Weekly Roundup

Never judge someone before you walk a mile in their pyjamas: thanks to “enclothed cognition” it turns out that clothes affect our perception [podcast].

The FIFA World Cup has begun. Here’s Scientific American’s rundown of soccer science, old and new. Open wide!

Be careful what you say around the cooler; Gwyneth Paltrow reminds us that water has feelings too.

Rare diseases often lack clinical attention, public awareness, and fundraising campaigns; many are undocumented, unnamed, or have no known cause or treatment. FORGE (Finding of Rare Disease Genes in Canada), a massive coordinated study, has identified the genetic mutations associated with 146 rare childhood diseases, thanks to high-speed sequencing technologies. 67 of the genes hadn’t been linked to a disease before.

It turns out economics is for chimps.

Porcine Epidemic Diarrhea virus (PEDv), a livestock epidemic of uncertain origin affecting pigs in the US, has spread to over 30 states, wiped out nearly 10% of the American pig population, and increased the price of bacon.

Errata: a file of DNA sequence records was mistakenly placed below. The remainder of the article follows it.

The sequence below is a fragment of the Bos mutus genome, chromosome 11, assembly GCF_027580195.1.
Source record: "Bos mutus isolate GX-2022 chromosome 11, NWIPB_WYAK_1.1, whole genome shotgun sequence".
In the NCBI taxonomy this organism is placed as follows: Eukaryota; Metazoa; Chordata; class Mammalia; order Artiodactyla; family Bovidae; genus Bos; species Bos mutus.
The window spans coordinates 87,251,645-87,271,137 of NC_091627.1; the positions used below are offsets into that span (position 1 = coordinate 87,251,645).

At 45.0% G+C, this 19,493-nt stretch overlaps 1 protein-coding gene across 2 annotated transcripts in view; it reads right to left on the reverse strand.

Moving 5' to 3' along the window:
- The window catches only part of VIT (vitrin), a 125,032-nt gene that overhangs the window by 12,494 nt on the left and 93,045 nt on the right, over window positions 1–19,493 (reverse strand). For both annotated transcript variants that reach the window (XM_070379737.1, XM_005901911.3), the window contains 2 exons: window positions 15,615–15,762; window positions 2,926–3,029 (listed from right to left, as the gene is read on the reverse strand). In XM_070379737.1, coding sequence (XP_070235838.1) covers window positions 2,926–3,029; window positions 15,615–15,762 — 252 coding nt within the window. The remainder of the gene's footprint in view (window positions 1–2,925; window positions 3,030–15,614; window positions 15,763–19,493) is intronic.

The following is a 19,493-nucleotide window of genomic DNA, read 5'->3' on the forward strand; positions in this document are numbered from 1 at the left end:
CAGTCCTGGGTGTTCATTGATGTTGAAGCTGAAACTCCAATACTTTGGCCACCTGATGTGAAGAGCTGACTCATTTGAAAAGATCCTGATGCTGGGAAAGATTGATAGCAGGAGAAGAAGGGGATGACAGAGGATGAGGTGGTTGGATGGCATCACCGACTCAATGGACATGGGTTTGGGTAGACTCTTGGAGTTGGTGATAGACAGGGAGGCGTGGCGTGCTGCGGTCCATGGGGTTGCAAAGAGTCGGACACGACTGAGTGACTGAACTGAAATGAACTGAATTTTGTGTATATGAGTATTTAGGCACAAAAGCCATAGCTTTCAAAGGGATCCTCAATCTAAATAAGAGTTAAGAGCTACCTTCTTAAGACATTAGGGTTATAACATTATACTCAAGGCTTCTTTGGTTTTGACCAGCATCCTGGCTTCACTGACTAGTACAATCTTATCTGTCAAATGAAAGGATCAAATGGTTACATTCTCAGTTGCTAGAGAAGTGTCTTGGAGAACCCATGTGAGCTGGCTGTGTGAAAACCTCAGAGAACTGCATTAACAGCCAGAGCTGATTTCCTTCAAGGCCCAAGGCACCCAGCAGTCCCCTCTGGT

Headlines far and wide proclaimed that a computer program has “passed the Turing test.” What they really mean is that by pretending to be Eugene Goostman, a teenager from the Ukraine with a poor grasp of English, the program won a University of Reading contest by convincing 1 in 3 judges that it was a human being, satisfying Turing’s predictions for the capabilities of artificial intelligence for the year 2000. So perhaps the resulting skepticism is warranted.

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